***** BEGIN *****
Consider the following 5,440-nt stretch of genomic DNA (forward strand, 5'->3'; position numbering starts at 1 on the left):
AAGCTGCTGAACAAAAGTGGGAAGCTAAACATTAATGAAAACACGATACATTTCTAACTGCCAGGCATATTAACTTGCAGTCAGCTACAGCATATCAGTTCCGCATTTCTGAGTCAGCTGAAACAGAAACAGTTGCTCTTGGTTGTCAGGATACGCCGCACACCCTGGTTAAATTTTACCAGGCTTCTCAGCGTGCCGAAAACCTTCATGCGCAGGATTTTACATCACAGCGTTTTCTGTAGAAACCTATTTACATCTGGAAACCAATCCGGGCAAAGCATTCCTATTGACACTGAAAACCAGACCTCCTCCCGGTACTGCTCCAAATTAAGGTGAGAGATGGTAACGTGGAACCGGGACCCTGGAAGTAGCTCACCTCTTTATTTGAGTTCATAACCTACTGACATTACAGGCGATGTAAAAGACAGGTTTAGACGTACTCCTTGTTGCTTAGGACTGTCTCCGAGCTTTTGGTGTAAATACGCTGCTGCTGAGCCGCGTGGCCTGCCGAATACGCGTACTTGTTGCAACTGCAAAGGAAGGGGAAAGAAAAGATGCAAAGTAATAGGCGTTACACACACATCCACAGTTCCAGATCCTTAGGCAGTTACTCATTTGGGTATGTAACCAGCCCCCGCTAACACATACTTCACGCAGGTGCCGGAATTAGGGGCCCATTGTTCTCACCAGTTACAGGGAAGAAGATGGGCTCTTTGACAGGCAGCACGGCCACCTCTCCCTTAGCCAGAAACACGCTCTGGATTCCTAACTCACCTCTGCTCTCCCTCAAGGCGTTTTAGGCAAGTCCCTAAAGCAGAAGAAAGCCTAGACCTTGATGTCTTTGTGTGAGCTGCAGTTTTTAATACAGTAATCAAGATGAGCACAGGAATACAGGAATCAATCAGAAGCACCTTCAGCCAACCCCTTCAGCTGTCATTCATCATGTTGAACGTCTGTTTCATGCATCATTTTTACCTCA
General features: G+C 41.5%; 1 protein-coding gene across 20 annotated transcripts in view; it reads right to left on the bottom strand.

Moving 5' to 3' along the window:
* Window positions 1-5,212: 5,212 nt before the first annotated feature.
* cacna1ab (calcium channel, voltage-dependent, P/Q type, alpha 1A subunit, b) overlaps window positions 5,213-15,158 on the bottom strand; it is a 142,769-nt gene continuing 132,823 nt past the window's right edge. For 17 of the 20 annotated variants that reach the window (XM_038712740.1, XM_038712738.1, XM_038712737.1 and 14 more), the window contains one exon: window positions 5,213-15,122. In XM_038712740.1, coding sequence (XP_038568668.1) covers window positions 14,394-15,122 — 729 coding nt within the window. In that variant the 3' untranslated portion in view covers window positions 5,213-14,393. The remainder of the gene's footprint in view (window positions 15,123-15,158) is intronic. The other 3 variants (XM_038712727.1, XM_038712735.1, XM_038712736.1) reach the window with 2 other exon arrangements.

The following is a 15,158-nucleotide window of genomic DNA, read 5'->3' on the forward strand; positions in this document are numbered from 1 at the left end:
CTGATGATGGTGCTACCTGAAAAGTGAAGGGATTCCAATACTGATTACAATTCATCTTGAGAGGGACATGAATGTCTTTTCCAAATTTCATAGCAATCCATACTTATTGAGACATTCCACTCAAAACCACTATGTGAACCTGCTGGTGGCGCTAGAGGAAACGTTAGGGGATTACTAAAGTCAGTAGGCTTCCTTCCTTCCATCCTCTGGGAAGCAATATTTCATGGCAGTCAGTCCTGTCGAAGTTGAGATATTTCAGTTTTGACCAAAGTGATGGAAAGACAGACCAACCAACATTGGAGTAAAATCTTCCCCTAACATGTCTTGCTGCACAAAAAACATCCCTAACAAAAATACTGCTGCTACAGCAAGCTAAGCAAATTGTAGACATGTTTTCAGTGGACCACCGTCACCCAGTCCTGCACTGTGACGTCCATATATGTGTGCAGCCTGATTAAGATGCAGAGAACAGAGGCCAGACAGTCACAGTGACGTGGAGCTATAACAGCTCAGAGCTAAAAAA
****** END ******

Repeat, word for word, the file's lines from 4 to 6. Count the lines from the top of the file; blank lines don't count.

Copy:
Moving 5' to 3' along the window:
* Window positions 1-5,212: 5,212 nt before the first annotated feature.
* cacna1ab (calcium channel, voltage-dependent, P/Q type, alpha 1A subunit, b) overlaps window positions 5,213-15,158 on the bottom strand; it is a 142,769-nt gene continuing 132,823 nt past the window's right edge. For 17 of the 20 annotated variants that reach the window (XM_038712740.1, XM_038712738.1, XM_038712737.1 and 14 more), the window contains one exon: window positions 5,213-15,122. In XM_038712740.1, coding sequence (XP_038568668.1) covers window positions 14,394-15,122 — 729 coding nt within the window. In that variant the 3' untranslated portion in view covers window positions 5,213-14,393. The remainder of the gene's footprint in view (window positions 15,123-15,158) is intronic. The other 3 variants (XM_038712727.1, XM_038712735.1, XM_038712736.1) reach the window with 2 other exon arrangements.